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KPMG was engaged in the fall of 2004 through the Department of Finance's Treasury Evaluation Program to conduct a review of the borrowing framework governing major federal government-backed entities, including Business Development Bank of Canada, Canada Mortgage and Housing Corporation, Export Development Canada, Farm Credit Canada, the Canadian Wheat Board and the CMHC- guaranteed borrowings by Canada Housing Trust.
These entities all borrow significant amounts in global money and capital markets on an ongoing basis, backed by the credit of the Government of Canada. Under the Financial Administration Act (FAA), the Minister of Finance is responsible for the supervision, control and direction of matters relating to the financial affairs of Canada. This responsibility entails approving the borrowing plans of Crown corporations, which is a prerequisite in the Treasury Board process for approving their corporate plans, as well as borrowing by other organizations who have guarantees from the government. In this regard, the Minister must ensure that borrowing costs are kept low, financial risks are controlled and the use of Canada's credit is prudently managed.
The KPMG review was undertaken to determine whether the current regime governing capital market borrowings by major federal government-backed entities is functioning effectively. KPMG was also asked to review alternative borrowing frameworks to assess if they could reduce cost and risk and enhance the liquidity of Canadian capital markets, taking into account the varying needs of the borrowers.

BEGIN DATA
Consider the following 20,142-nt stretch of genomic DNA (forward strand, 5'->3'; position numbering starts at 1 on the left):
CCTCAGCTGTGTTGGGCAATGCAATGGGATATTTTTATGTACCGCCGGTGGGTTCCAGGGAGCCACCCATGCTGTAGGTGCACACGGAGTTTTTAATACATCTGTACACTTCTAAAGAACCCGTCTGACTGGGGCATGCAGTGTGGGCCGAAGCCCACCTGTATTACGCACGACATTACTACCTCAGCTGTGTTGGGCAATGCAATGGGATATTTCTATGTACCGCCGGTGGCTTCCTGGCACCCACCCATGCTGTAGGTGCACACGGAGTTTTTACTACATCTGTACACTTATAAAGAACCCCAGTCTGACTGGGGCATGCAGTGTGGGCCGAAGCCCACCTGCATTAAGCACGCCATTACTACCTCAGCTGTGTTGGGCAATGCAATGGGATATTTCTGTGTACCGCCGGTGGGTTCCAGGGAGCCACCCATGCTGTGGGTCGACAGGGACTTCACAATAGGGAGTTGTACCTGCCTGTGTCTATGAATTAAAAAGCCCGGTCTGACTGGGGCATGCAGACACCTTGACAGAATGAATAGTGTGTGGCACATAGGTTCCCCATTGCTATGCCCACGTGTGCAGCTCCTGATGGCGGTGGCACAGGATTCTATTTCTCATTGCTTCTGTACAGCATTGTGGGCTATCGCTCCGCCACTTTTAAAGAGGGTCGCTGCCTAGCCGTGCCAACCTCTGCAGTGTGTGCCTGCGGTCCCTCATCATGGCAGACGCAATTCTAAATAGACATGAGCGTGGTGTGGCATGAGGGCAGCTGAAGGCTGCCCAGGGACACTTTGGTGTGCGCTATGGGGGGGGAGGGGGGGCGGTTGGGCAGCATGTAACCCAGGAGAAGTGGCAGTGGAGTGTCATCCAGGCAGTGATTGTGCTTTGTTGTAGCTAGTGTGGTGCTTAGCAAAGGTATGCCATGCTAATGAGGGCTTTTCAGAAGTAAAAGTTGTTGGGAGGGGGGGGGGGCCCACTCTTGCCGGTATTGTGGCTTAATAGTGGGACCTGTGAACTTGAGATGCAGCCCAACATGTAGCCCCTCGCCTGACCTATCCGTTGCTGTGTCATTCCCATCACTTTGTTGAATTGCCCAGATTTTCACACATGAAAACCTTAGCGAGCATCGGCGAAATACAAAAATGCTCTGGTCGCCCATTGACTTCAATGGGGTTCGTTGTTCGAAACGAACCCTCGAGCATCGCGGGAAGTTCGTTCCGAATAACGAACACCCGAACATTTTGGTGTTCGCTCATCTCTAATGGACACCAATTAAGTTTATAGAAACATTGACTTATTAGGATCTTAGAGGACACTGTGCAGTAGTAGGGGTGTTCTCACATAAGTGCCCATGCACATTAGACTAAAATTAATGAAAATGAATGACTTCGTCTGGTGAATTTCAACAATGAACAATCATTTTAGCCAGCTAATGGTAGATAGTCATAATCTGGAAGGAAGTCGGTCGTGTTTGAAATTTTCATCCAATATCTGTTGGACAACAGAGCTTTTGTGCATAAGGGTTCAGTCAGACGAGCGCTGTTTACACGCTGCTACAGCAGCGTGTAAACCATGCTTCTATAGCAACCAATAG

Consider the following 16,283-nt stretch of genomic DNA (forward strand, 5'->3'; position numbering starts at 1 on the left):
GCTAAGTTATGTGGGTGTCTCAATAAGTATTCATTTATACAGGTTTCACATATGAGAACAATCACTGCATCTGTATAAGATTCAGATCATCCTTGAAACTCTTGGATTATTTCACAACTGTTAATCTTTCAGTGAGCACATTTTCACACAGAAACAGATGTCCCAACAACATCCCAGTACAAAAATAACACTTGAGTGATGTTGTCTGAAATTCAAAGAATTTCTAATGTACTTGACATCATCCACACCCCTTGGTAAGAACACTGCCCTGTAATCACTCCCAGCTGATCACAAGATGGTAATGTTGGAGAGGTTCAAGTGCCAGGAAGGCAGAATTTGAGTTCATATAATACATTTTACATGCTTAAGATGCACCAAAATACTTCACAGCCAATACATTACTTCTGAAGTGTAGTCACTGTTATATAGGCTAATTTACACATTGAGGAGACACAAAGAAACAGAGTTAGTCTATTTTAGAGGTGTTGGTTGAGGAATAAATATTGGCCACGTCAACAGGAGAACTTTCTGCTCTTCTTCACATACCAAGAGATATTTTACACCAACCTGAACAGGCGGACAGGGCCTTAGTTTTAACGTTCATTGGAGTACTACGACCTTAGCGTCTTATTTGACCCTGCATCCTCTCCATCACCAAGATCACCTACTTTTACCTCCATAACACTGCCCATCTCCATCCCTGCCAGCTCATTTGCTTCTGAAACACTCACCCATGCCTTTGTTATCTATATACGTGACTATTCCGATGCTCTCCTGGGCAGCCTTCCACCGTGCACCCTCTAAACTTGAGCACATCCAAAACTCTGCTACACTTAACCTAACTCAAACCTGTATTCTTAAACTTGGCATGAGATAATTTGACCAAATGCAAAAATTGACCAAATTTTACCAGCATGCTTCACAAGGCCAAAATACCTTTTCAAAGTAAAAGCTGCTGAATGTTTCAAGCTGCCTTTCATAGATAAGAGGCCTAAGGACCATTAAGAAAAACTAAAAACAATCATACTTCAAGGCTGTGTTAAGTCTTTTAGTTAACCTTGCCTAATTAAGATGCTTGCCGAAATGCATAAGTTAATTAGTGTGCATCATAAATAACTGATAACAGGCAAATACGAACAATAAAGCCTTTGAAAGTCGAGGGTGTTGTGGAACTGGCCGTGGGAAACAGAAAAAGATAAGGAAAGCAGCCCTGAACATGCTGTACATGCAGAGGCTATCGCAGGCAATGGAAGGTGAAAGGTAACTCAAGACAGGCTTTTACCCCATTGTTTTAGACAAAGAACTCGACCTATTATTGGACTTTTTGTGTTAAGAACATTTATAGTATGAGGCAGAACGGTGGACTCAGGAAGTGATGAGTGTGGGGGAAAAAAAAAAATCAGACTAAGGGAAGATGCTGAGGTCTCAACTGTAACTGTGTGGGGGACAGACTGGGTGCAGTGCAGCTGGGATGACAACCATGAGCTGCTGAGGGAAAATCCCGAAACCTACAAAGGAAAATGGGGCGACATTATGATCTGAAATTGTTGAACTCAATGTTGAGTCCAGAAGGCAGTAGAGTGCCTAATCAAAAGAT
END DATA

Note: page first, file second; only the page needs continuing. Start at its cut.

Under the Treasury Evaluation Program, the Department commissions evaluations by independent third parties to ensure that policies and practices in the domain of federal government treasury operations are appropriate and achieving their objectives. The program reflects the Department's commitment to transparency and accountability in carrying out the Minister's responsibilities.
Observations of KPMG Report
KPMG has observed that the current governance system is functioning well between the Government of Canada and all of the organizations. KPMG did, however, identify some improvements that can be made to the terms of borrowing authorities provided by the Minister, the reporting of performance, as well as the sharing of information on activity.
With respect to alternative borrowing frameworks, KPMG observed that an approach worth considering is the consolidation of Crown borrowing activity with the government's own borrowing program. This consolidation could result in a reduction in aggregated borrowing costs. They also noted that a change of this magnitude and complexity would require additional assessments in a number of areas.
The Department, in consultation with the government-backed entities, will be making enhancements to the current regime and conducting follow-up analysis of an alternative framework taking into account the interest of the entities and their stakeholders, market participants and the Government as shareholder.